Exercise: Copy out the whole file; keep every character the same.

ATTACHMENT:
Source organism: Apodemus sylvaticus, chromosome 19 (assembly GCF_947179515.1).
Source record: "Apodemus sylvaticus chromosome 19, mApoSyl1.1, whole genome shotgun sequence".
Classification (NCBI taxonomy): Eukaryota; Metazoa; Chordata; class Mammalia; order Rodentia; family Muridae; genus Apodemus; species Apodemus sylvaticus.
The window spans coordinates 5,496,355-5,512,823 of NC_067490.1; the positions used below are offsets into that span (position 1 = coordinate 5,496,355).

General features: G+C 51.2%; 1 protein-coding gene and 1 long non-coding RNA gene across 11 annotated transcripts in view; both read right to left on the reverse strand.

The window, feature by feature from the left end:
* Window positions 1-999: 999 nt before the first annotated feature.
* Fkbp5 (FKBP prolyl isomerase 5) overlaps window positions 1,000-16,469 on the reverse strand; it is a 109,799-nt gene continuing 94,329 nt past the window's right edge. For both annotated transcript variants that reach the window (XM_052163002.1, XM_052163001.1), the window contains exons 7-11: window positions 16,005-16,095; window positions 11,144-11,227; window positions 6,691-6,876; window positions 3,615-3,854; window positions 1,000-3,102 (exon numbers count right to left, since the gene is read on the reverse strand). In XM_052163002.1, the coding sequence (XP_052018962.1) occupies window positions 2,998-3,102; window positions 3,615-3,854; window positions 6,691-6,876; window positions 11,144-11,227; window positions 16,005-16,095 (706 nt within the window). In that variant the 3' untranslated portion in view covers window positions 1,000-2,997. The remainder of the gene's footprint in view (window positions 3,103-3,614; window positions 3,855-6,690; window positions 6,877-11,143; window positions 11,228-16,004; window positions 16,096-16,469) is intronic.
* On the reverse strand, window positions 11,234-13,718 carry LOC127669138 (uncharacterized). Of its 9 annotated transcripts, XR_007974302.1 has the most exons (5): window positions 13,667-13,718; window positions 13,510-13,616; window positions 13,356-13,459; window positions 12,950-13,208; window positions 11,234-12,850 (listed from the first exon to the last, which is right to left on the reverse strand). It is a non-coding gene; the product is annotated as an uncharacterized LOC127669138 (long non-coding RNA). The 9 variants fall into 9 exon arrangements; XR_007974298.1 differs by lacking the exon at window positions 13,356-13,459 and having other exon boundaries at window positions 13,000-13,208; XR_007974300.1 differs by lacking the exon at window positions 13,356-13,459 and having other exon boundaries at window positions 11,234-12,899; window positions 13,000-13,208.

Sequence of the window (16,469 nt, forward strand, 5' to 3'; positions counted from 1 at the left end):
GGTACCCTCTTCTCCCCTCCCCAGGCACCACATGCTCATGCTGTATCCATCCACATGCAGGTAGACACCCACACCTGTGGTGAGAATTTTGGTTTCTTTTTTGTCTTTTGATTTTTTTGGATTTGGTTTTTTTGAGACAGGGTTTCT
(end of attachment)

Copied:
Source organism: Apodemus sylvaticus, chromosome 19 (assembly GCF_947179515.1).
Source record: "Apodemus sylvaticus chromosome 19, mApoSyl1.1, whole genome shotgun sequence".
Classification (NCBI taxonomy): Eukaryota; Metazoa; Chordata; class Mammalia; order Rodentia; family Muridae; genus Apodemus; species Apodemus sylvaticus.
The window spans coordinates 5,496,355-5,512,823 of NC_067490.1; the positions used below are offsets into that span (position 1 = coordinate 5,496,355).

General features: G+C 51.2%; 1 protein-coding gene and 1 long non-coding RNA gene across 11 annotated transcripts in view; both read right to left on the reverse strand.

The window, feature by feature from the left end:
* Window positions 1-999: 999 nt before the first annotated feature.
* Fkbp5 (FKBP prolyl isomerase 5) overlaps window positions 1,000-16,469 on the reverse strand; it is a 109,799-nt gene continuing 94,329 nt past the window's right edge. For both annotated transcript variants that reach the window (XM_052163002.1, XM_052163001.1), the window contains exons 7-11: window positions 16,005-16,095; window positions 11,144-11,227; window positions 6,691-6,876; window positions 3,615-3,854; window positions 1,000-3,102 (exon numbers count right to left, since the gene is read on the reverse strand). In XM_052163002.1, the coding sequence (XP_052018962.1) occupies window positions 2,998-3,102; window positions 3,615-3,854; window positions 6,691-6,876; window positions 11,144-11,227; window positions 16,005-16,095 (706 nt within the window). In that variant the 3' untranslated portion in view covers window positions 1,000-2,997. The remainder of the gene's footprint in view (window positions 3,103-3,614; window positions 3,855-6,690; window positions 6,877-11,143; window positions 11,228-16,004; window positions 16,096-16,469) is intronic.
* On the reverse strand, window positions 11,234-13,718 carry LOC127669138 (uncharacterized). Of its 9 annotated transcripts, XR_007974302.1 has the most exons (5): window positions 13,667-13,718; window positions 13,510-13,616; window positions 13,356-13,459; window positions 12,950-13,208; window positions 11,234-12,850 (listed from the first exon to the last, which is right to left on the reverse strand). It is a non-coding gene; the product is annotated as an uncharacterized LOC127669138 (long non-coding RNA). The 9 variants fall into 9 exon arrangements; XR_007974298.1 differs by lacking the exon at window positions 13,356-13,459 and having other exon boundaries at window positions 13,000-13,208; XR_007974300.1 differs by lacking the exon at window positions 13,356-13,459 and having other exon boundaries at window positions 11,234-12,899; window positions 13,000-13,208.

Sequence of the window (16,469 nt, forward strand, 5' to 3'; positions counted from 1 at the left end):
GGTACCCTCTTCTCCCCTCCCCAGGCACCACATGCTCATGCTGTATCCATCCACATGCAGGTAGACACCCACACCTGTGGTGAGAATTTTGGTTTCTTTTTTGTCTTTTGATTTTTTTGGATTTGGTTTTTTTGAGACAGGGTTTCT